Authors: Cóman Kenny and Nikita Malik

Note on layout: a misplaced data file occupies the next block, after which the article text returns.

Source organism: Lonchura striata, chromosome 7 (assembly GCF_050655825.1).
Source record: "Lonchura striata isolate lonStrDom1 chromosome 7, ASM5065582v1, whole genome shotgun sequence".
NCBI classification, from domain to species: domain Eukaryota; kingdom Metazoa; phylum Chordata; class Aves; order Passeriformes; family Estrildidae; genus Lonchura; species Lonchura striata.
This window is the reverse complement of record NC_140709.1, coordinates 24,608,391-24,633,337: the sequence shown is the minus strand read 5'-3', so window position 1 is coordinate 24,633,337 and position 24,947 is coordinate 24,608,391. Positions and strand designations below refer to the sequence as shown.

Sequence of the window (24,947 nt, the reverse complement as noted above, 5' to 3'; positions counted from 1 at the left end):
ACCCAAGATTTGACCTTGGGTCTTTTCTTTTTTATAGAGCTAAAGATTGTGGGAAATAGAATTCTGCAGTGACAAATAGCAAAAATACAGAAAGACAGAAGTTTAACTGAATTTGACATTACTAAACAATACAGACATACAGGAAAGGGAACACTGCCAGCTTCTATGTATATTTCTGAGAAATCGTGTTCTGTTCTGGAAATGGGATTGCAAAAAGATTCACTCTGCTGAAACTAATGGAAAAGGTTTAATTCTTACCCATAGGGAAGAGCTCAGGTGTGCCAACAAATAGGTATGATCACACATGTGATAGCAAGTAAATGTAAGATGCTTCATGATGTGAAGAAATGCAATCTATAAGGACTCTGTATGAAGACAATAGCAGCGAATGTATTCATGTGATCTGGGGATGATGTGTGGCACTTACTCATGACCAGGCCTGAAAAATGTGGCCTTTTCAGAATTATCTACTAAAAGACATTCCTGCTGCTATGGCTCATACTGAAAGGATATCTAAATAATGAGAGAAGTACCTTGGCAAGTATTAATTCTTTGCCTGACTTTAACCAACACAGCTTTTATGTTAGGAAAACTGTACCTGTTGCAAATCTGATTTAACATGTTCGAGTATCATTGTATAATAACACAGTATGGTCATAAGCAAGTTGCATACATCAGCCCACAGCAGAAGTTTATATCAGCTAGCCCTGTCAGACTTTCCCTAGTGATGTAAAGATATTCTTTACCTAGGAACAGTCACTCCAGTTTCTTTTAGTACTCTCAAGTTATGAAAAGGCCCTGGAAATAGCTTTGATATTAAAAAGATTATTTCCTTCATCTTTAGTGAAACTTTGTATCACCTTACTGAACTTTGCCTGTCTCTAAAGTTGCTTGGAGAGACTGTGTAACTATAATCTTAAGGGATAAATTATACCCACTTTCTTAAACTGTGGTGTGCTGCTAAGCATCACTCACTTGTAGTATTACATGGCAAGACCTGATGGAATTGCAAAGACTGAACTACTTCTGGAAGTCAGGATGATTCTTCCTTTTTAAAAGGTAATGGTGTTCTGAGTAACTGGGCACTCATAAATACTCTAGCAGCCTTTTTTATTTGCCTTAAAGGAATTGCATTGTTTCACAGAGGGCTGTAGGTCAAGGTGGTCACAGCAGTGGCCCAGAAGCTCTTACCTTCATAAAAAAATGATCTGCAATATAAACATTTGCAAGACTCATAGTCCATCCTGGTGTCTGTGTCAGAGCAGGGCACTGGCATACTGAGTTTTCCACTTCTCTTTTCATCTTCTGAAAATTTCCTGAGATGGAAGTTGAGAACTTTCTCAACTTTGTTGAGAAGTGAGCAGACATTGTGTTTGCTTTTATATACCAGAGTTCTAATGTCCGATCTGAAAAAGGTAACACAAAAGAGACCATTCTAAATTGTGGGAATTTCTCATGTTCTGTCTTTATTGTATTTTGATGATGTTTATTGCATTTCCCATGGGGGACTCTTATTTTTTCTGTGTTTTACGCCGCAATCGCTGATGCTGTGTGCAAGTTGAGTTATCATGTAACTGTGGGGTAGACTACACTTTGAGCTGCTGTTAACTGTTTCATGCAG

Terrorist groups are increasingly involved in human trafficking, specifically targeting women and girls of ideologically opposed groups or religions. Frequently, this phenomenon involves the perpetration of various forms of sexual violence against those trafficked. The commission of the interlinked crimes of human trafficking, sexual violence, and terrorism is relatively new, encompassing a vicious cycle in which each crime effectively flows from the commission of the others: sexual violence is facilitated by human trafficking, human trafficking is motivated, in part, by sexual violence, and both crimes spread terror among civilian populations. In light of the Prosecutor of the International Criminal Court signaling the possibility of investigating crimes of human trafficking committed in Libya, this Article argues that the link between human trafficking, sexual and gender-based violence, and terrorism needs to be judicially addressed. The authors argue that prosecuting these interlinked crimes would break new ground in the development of international criminal law and that doing so would also recognize and punish the full extent of the criminality suffered by victims.